Whether it’s those gorgeous long ears, twitchy noses, or quirky personalities, there’s just something about rabbits that makes it no surprise that they’re such popular companions – with around 900,000 of these long-eared beauties currently kept as pets in the UK.1 However, a recent survey found that almost 1 in 4 new rabbit owners admitted that they found owning their bunny stressful1, and while sharing our lives with these highly intelligent animals can be a wonderful experience, looking after them properly is not always as simple as it seems. But help is at hand…so read on for some top tips to help keep your bunnies hopping happy!
Rabbits are naturally very sociable, and pet bunnies need at least one other rabbit to hop around with to make sure they don’t get lonely. A neutered female and neutered male are a great option! Neutering helps reduce the chances of fighting, and also ensures you don’t end up with more bunnies than you’d bargained for- rabbits aren’t the symbol of fertility for nothing, after all!
Rabbits can form really close bonds with their two-legged family members, too, but as prey animals they can be, understandably, wary of new people. When you’re first getting to know your newly-arrived bunnies, it’s best to sit quietly and allow them to come to you; this way they can take things at their own pace.
Hopping and jumping, running and digging, stretching out in the sunshine and nibbling on fresh grass; it’s all in a day’s work for a rabbit, and to engage in all these natural, joyful, bunny behaviours, they need a decent amount of space! The RSPCA advises that a home for two medium sized bunnies should be at least 2 by 3 metres, with a height of 1 metre, so they can stand up on their hind legs, too.2 Traditional rabbit hutches are often too small to meet these requirements, and many people use children’s playhouses, or even small sheds, as rest areas for their bunnies, attached to a large secure exercise area. Your bunnies’ abode should have separate areas for:
Ideally these areas should be interlinked, giving your rabbits freedom over how they spend their time. Their home should be well-ventilated, dry and free from draughts, and a predator-proof roof is also a must!
You might not be taking your rabbits out on a daily walk, but your long-eared companions still need a good amount of exercise every day, to keep those sprightly paws and inquisitive minds active. In addition to a decent amount of space to leap around in, there are lots of fun elements you can add to enrich their environment even further:
As well as being wonderful to watch your bunnies enjoying themselves, this physical and mental workout has huge benefits for their health and well-being, too.
Contrary to every cartoon you’ve ever seen, the mainstay of your bunnies’ diet won’t be carrots, although they do love them as a treat now and again! Rabbits have unique digestive systems, and as natural grazers, hay and/or grass needs to make up the bulk (around 85%) of their diet. They will munch on this throughout the day, and for good reason, as this constant nibbling not only helps keep their guts in good working order, it also helps prevent their teeth from overgrowing (rabbits’ front teeth grow at a rate of around 2 mm every week!3). Check out our lowdown on the types of food your bunnies need to stay in tip top shape:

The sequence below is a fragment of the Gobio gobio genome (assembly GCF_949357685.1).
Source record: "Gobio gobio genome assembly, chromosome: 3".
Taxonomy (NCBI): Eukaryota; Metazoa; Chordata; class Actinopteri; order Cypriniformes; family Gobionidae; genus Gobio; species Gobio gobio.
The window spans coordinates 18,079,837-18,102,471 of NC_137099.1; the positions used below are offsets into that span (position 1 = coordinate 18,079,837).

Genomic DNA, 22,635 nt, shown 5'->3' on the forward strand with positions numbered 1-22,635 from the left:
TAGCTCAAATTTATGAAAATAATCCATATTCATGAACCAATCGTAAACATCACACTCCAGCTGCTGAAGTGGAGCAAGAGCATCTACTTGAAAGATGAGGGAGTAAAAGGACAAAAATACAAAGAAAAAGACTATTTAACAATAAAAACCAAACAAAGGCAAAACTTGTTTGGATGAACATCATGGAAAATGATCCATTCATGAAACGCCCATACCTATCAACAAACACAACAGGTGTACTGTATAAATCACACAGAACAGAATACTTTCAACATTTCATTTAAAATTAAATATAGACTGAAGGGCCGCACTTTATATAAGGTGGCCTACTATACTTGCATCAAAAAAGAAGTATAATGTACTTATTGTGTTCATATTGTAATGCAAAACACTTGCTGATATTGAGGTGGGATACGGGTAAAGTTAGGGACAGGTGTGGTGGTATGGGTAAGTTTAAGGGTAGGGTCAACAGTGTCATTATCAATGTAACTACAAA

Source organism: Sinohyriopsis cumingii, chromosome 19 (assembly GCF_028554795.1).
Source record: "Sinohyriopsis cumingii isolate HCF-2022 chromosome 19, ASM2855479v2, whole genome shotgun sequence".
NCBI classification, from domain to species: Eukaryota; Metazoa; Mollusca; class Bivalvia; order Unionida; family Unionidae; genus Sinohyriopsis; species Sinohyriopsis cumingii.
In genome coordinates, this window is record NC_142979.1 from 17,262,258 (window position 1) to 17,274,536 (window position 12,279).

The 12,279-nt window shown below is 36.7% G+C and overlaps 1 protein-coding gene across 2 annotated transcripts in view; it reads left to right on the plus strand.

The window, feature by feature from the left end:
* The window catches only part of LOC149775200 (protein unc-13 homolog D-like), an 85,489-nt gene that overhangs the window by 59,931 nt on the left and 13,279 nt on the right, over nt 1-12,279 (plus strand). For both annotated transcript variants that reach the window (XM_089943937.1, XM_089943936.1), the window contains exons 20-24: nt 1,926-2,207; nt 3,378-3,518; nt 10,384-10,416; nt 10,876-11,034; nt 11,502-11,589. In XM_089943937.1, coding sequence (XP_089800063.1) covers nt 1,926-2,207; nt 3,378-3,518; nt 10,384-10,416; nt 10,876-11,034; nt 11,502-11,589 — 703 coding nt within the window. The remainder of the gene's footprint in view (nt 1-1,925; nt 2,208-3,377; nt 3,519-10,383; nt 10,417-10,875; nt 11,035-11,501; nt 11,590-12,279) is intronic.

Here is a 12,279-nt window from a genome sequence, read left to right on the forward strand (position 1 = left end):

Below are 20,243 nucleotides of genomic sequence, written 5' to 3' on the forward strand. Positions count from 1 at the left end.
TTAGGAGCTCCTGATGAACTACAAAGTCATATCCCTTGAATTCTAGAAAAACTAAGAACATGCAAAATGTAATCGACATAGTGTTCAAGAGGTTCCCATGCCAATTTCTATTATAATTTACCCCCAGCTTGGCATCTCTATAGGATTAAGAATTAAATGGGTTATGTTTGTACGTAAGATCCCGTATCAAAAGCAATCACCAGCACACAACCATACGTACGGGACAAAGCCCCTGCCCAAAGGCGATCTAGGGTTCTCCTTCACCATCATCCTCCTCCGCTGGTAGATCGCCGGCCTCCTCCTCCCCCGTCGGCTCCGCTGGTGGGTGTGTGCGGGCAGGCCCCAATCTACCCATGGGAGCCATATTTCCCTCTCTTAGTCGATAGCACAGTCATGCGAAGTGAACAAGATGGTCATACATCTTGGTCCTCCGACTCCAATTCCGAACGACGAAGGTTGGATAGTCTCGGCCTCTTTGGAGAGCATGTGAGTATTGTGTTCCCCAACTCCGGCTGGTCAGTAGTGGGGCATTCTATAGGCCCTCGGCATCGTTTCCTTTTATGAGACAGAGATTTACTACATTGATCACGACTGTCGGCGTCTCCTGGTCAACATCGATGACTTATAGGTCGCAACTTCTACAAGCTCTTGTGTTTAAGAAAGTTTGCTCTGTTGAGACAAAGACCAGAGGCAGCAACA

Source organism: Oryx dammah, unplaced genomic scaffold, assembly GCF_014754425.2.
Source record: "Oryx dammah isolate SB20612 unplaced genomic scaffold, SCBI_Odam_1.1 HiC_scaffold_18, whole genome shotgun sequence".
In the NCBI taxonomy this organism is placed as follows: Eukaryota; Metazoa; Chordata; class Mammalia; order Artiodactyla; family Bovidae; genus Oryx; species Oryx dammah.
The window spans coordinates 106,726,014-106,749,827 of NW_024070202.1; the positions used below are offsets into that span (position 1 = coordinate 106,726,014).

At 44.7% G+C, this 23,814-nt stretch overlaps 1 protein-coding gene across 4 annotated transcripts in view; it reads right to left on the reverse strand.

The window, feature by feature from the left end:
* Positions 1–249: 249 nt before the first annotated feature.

To help keep your bunnies bright eyed and bushy tailed, we’ve included a handy checklist of things to look out for; your vet is your best port of call if you have any concerns.
If you suspect your rabbit may not be eating, contact your vet straight away. Unlike dogs and cats, who can usually skip the odd meal without too much of an issue, rabbits need to graze continually for their guts to keep working, and a bunny who is off their food should be viewed as an emergency.
Like all pets, rabbits are at risk from creepy crawly parasites. Skin parasites, like fleas and mites, can cause a lot of irritation to bunnies; and can make them itchy and sore. Fleas can be picked up from wildlife that visit the garden, or even hop onto your bunny from your dog or cat! Rabbits can pick up mites from other infected pets, or from infected bedding, but keeping them in a clean environment helps lower the risk.
Rabbits are at risk from internal parasites too, including pinworms and a parasite called E.cuniculi. This parasite is spread via the urine of infected animals, and can cause serious symptoms including a head tilt, wobbly back legs, and urinary problems; it can even be fatal. Treatment is available and is more effective the earlier it’s given, so if you’re concerned your bunny is showing any unusual symptoms, always speak to your vet.
Vets don’t usually recommend routine prevention of parasites in rabbits, but treatments are available if they do get an infestation. Imidaflea, for example, is licensed for use in rabbits and kills fleas, it comes in a simple-to-apply spot-on format, helping you to easily banish these pests if the need arises!
There are some additional proactive steps you can take to help your bunnies stay fighting fit.
There’s no mistaking the fact that caring for rabbits is a big commitment; these intelligent, curious animals need a carefully planned environment, and the right food and care to allow them to thrive. But if you’re willing to put the time into giving your rabbits everything they need, seeing them display their natural behaviours and unique personalities will be a reward that’s well worth it!